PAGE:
itwales.com: Are the merits of Linux's business
applications attracting users?
Alan: The main things that attract business at that level are
the pricing, reliability and the reduced business risk. The fact
that there are multiple suppliers of the operating system gives a
great deal of comfort to companies using it. In addition the
license ensures that they can always get a custom change made for
their own use, even if the main distributors are not interested. In
the open source world one example of this was Y2K. When packages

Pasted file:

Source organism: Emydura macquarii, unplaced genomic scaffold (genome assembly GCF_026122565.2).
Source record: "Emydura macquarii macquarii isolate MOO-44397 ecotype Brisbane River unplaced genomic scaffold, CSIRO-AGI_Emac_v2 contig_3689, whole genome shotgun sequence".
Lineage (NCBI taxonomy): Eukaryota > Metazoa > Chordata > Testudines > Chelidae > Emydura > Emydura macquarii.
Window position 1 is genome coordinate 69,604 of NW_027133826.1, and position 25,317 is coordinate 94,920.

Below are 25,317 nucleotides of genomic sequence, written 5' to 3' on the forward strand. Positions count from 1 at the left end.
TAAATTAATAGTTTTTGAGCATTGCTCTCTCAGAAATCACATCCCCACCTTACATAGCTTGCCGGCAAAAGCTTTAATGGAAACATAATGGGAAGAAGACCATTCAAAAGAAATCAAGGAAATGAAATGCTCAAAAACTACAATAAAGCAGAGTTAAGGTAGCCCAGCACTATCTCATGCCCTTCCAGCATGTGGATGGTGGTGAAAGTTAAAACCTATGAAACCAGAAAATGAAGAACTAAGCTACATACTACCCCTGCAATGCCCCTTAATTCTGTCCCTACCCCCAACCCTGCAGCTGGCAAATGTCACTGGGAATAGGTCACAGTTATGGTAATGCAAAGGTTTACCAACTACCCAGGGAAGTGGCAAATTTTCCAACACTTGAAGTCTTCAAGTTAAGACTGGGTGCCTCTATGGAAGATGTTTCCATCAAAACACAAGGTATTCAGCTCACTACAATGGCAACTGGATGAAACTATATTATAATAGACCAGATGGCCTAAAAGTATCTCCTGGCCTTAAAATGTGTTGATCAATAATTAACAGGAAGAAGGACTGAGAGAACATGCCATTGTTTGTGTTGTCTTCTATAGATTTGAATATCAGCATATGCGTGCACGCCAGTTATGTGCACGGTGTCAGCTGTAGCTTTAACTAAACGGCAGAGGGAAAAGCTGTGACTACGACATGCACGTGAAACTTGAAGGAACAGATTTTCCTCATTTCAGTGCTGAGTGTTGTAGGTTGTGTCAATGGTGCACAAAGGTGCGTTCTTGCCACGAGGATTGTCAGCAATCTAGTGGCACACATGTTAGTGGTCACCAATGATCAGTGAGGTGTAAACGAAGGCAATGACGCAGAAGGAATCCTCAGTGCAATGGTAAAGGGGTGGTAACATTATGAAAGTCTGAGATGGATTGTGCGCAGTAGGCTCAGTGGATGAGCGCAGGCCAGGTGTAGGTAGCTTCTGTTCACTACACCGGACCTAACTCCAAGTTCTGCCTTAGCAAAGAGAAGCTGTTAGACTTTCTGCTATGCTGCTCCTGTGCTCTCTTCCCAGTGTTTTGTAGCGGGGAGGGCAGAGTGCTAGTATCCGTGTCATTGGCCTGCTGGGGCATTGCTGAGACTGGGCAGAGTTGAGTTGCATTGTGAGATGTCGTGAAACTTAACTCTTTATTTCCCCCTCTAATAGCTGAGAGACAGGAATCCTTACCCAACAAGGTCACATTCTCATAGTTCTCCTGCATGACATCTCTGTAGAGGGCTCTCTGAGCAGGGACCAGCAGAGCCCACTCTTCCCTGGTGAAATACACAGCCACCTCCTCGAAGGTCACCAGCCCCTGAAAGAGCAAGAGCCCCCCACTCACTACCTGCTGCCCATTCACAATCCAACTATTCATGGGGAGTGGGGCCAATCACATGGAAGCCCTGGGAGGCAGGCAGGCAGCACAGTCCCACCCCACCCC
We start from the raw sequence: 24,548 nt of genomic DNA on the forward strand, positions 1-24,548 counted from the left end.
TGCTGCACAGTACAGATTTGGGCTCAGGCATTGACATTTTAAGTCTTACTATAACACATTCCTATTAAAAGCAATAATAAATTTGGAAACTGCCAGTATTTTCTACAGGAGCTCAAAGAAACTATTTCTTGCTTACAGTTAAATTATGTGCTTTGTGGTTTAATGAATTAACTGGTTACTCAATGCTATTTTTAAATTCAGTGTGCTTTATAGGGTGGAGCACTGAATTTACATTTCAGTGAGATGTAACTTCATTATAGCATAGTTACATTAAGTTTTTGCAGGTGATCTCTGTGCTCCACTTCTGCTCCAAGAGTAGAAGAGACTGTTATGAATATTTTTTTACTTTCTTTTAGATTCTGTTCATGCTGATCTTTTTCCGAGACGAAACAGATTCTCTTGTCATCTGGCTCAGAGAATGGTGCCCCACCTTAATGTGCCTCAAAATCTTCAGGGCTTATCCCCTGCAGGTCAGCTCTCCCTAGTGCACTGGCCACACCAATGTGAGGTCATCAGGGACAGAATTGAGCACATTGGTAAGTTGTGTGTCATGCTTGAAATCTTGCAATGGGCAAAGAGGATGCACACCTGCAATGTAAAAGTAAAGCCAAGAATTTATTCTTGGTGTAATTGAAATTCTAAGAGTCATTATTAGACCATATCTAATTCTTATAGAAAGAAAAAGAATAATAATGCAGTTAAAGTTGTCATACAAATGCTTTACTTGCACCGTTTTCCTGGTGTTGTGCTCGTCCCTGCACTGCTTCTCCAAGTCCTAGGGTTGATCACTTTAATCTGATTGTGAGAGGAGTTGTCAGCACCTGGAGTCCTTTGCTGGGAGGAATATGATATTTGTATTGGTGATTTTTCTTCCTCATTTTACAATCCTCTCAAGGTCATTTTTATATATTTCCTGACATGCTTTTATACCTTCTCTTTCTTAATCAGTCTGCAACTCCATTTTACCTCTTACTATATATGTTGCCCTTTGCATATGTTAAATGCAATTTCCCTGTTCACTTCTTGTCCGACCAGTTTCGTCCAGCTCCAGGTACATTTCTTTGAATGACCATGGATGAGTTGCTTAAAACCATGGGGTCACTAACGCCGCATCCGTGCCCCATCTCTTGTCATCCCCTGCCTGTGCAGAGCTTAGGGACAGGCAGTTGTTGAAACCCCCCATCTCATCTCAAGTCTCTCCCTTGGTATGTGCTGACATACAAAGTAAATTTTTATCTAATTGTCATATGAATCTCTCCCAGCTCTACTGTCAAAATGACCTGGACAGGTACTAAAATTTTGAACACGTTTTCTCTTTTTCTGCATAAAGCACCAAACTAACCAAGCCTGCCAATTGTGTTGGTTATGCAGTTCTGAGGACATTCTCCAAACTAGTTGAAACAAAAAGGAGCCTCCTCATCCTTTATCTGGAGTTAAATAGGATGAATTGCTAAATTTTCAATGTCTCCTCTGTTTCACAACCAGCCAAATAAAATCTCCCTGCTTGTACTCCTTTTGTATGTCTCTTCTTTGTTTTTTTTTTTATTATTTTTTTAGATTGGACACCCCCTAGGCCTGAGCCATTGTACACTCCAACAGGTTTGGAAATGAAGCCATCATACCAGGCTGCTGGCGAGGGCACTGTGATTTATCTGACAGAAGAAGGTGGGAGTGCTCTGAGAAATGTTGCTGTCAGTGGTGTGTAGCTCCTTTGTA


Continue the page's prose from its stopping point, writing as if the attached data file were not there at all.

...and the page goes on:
had Y2K problems and were no longer maintained by their authors,
anyone or any group of users could fix or pay for fixing work.
There was no 'enforced upgrade' risk.
itwales.com: It's been said that in the last year,
particularly with IBM's use of Linux technology, Linux has become a
mass-market alternative to Windows. Was 2001 a turning point for
Alan: It didn't strike me as a turning point. There has been a
continuous trend in the increasing use of Linux particularly server
side. With some of the big names now using and supporting it,
visibility has increased."
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